Since EPS can be moulded into an infinite variety of shapes for a wide range of uses, it has become an integral part of our society. In the dairy industry, polystyrene is used to make plastic containers for margarine, yogurt and cottage cheese. In the service ware and catering industries, disposables such as cups, plates, cutlery and trays made from polystyrene keep business running smoothly and safely. For example, EPS service ware means no leftover food particles, no risk of transmitting infections- important attributes not only for restaurants, but for hospitals and airlines as well. EPS does not harbour bacteria, which is an increasing concern among health specialists. EPS also prolongs the shelf-life of food. Food and beverages stay warmer, cooler and fresher longer, resulting in less food and packaging waste due to spoilage, damaged packaging and leakage. The other advantage of using polystyrene disposables is that they don’t need a great deal of water to clean them. Using water for cleaning can place a heavy burden upon the environment. Clean, fresh drinking water is becoming an increasingly precious commodity. In addition, large institutions like hospitals and caterers still can’t use phosphate free materials in their dishwashers. Just think about the amount of salt, phosphates, and food residue (oil, sauces and fat) that go into wastewater.

5. Recycling of EPS

The recycling of EPS has increased dramatically during the last decade. In South Africa the EPS industry support the recovery of post – consumer EPS through the Enviromark recovery projects as well as from major office buildings and catering establishments. EPS is not only energy efficient, but once the density is increased to solid by removing the entrapped air, it saves as a natural resources, because it can be recycled several times. The air is removed in a special extruder to form solid thermoplastic pellets ready for injection moulding or extrusion. Even the scrap material arising from manufacturing processes are also being recycled and converted into various products. Examples of products made from recycled EPS are picture frames, cafeteria trays, audio and visual cassettes, seedling trays and coat hangers.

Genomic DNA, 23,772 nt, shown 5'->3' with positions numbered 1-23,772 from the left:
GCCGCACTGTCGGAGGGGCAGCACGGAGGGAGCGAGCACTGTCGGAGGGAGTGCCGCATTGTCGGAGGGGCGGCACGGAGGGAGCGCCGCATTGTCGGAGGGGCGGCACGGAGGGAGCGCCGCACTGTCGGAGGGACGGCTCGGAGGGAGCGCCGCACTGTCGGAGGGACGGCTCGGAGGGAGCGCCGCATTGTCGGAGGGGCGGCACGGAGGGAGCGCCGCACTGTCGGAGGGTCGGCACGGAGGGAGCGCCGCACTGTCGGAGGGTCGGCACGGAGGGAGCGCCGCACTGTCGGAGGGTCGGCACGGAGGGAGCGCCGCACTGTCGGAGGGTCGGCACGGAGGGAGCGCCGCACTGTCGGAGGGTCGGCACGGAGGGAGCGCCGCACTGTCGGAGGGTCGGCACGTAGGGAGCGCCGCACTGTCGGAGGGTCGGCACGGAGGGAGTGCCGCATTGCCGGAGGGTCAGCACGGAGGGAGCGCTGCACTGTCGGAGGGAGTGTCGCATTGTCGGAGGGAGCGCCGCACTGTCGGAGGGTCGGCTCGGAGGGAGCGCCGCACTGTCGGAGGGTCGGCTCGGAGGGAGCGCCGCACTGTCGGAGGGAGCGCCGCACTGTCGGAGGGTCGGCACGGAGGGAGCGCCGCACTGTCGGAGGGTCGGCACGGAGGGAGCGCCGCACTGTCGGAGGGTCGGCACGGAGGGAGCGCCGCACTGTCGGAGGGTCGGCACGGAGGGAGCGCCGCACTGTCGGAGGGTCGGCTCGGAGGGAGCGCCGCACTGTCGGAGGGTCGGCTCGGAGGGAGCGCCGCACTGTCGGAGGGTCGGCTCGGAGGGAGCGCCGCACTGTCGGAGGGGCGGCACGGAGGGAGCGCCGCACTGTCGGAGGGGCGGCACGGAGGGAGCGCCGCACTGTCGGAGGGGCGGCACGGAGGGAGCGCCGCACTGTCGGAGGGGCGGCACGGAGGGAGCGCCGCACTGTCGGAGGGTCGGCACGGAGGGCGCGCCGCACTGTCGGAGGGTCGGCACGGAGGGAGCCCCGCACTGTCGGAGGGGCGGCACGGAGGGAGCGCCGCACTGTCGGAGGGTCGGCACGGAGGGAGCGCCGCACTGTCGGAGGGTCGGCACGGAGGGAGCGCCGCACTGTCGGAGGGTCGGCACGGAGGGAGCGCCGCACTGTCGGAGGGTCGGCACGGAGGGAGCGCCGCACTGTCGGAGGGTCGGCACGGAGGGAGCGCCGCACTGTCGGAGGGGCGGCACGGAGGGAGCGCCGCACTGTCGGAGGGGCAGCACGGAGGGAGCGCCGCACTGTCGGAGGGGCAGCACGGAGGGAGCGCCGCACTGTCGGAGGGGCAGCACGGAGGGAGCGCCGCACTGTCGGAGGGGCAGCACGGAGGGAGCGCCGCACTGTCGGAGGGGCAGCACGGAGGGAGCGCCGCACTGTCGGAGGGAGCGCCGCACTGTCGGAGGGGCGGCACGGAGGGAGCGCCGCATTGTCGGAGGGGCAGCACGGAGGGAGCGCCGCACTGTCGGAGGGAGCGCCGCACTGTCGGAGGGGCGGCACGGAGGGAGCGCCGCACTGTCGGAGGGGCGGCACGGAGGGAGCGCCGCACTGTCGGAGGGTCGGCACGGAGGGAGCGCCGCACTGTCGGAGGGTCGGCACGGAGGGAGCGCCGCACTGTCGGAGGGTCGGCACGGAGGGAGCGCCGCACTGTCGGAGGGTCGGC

6. Re-use in the Building Industry

In the building industry scrap EPS is granulated and mixed with binders, (special cements and clays), to render lightweight mixture with load bearing and insulating properties. These mixtures are then used to manufacture lightweight structural building panels (cf. Fig. 1) or bricks with excellent insulating properties. Alternatively wet mortar/foam granulate mixtures can be applied to existing structures resulting in coatings with varying degrees of thermal resistance (insulation), strength, noise attenuation and fire resistance (cf. Fig. 2).

Fig. 1 Lightweight Construction Panels









Fig. 2 Lightweight Mortar









7. Re-use as filling material

In South Africa all the bean bags and similar furniture items are being filled by granulated scrap EPS products. Scrap is collected, cleaned and granulated for this application.

8. Soil Improvement

Scrap EPS is granulated into small fragments and mixed with soil and other composting agents to improve soil (Fig 3). This tried and tested application has been in existence for decades. The product is odourless, chemically neutral, and compatible with plants. It helps horticultural soil stand water better, lighten heavy soils and helps drain waterlogged soils.

Fig. 3 Composting with Polystyrene Foam Granulate








9. Source of Fuel

If EPS is not recycled, it can be safely incinerated. Today’s incinerators have the technology to recover the high energy contained in plastics, including polystyrene. This energy is used to assist in the efficient combustion of household waste and recovered for electrical power generation and heating. When properly incinerated, EPS produces carbon dioxide and water, which are normal components of our environment (Fig 4). Although carbon dioxide is considered to be a contributing factor to the “greenhouse effect” the proper incineration of EPS with energy recovery emits far less carbon dioxide to the atmosphere than burning the same amount of oil or gas for domestic and industrial heating. Some people are concerned that incinerating EPS releases toxic substances into the air. This is untrue with modern incineration.

Fig. 4 Modern Municipal Incinerator